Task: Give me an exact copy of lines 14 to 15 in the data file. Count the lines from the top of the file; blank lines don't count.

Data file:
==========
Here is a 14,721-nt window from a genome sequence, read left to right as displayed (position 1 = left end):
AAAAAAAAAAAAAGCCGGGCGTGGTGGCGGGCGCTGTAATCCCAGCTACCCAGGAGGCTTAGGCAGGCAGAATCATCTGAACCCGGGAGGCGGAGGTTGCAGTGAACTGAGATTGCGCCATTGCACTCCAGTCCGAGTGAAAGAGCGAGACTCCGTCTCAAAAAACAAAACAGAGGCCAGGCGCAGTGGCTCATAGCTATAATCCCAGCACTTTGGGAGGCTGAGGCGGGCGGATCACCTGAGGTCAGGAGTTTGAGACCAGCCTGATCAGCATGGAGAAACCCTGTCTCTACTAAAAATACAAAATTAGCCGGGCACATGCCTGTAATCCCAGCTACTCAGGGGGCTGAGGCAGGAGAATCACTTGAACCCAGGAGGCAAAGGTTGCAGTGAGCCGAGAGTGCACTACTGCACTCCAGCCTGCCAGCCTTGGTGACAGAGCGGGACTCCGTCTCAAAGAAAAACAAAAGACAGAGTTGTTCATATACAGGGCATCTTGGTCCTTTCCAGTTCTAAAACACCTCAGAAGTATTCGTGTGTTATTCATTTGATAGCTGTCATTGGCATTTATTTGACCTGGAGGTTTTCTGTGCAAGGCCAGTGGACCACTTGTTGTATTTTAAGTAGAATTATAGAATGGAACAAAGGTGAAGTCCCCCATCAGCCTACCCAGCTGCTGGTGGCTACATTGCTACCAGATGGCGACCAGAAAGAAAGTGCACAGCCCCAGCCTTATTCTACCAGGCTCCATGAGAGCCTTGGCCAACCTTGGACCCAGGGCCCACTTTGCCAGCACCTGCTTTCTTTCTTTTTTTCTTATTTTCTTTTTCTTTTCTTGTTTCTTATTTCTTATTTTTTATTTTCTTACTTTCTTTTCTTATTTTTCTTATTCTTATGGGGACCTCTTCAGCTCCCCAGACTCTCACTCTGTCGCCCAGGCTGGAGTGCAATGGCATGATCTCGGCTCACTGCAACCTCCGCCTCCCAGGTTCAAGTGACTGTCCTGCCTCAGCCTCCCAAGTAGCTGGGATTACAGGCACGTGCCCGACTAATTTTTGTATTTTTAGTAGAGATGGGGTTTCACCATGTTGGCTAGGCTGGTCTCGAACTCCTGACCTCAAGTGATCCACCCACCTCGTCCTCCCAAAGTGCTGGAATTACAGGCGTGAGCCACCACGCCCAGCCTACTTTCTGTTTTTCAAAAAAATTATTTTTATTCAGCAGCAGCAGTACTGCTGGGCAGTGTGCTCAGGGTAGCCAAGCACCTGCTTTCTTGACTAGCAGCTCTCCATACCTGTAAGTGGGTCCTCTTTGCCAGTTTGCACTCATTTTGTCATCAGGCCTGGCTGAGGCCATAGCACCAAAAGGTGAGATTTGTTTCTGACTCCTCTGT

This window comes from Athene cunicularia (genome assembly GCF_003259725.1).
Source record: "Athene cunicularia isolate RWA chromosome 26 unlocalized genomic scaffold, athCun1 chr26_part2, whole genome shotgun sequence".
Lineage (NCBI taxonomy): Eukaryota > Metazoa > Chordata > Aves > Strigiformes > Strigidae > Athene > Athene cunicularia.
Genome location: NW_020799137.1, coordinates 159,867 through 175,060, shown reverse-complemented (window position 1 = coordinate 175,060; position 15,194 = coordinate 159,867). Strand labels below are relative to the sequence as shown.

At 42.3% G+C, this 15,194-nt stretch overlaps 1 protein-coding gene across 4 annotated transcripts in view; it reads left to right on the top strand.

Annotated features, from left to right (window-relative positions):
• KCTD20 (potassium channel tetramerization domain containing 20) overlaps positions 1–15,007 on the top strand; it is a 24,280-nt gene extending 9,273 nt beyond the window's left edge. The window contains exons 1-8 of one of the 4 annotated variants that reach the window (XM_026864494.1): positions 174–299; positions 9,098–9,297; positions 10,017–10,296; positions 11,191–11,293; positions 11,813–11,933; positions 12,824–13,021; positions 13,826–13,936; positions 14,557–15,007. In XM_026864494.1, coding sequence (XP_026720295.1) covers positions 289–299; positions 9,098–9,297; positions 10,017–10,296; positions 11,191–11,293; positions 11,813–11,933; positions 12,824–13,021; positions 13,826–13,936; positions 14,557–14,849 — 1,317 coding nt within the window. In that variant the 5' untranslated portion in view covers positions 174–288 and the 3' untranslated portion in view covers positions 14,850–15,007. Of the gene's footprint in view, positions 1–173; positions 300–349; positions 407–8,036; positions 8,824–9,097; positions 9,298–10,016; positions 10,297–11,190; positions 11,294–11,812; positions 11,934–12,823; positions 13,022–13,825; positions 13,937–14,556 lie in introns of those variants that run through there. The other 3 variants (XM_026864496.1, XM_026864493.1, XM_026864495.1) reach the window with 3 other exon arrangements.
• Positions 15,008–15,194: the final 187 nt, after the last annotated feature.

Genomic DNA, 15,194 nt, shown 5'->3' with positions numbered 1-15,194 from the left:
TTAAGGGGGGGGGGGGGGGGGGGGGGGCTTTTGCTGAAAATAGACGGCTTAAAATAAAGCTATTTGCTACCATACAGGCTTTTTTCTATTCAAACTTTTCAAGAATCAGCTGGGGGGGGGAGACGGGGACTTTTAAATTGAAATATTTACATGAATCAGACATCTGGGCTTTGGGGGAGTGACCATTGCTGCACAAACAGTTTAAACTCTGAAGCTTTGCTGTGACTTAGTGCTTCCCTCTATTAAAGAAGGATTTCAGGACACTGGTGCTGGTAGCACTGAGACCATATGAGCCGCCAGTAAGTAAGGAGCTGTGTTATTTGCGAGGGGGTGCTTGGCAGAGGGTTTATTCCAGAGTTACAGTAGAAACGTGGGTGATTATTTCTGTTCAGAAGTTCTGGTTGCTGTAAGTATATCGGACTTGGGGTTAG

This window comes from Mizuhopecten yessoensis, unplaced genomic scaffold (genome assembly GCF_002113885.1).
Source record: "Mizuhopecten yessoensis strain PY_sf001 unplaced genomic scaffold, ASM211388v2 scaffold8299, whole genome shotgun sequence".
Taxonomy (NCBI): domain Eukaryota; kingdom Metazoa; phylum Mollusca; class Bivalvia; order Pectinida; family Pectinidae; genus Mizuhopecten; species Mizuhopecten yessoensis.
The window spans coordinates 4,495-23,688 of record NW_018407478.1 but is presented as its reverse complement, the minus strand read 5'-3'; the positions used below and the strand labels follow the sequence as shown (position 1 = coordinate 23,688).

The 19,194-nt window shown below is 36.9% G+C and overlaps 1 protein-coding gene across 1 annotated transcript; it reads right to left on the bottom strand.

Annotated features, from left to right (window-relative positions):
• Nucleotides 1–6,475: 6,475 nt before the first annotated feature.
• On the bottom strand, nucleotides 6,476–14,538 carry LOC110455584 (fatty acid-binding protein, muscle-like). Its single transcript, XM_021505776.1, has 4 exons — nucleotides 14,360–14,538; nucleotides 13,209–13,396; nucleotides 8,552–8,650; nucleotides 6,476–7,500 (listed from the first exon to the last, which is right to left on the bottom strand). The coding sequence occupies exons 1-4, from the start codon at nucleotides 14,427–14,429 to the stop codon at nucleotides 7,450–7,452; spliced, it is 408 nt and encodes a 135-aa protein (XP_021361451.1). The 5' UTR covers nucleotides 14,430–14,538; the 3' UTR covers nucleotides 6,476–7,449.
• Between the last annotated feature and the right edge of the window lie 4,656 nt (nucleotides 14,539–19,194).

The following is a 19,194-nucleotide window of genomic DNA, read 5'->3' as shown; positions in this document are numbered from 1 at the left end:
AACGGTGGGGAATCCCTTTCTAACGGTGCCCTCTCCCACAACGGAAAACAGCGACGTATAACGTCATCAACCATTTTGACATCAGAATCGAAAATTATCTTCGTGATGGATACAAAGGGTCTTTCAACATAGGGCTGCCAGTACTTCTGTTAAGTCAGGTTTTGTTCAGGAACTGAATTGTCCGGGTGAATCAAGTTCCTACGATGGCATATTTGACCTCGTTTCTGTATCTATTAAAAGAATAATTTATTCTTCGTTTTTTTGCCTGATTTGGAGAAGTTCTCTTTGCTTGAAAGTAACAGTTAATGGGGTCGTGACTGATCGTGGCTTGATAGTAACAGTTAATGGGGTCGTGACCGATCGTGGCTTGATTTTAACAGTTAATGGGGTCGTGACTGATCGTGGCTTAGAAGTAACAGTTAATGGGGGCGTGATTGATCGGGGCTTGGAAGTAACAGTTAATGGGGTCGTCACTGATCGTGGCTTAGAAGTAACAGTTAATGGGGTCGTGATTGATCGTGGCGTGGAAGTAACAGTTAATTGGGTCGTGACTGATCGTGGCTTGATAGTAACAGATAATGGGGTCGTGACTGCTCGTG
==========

Source record: "Mizuhopecten yessoensis strain PY_sf001 unplaced genomic scaffold, ASM211388v2 scaffold8299, whole genome shotgun sequence".
Taxonomy (NCBI): domain Eukaryota; kingdom Metazoa; phylum Mollusca; class Bivalvia; order Pectinida; family Pectinidae; genus Mizuhopecten; species Mizuhopecten yessoensis.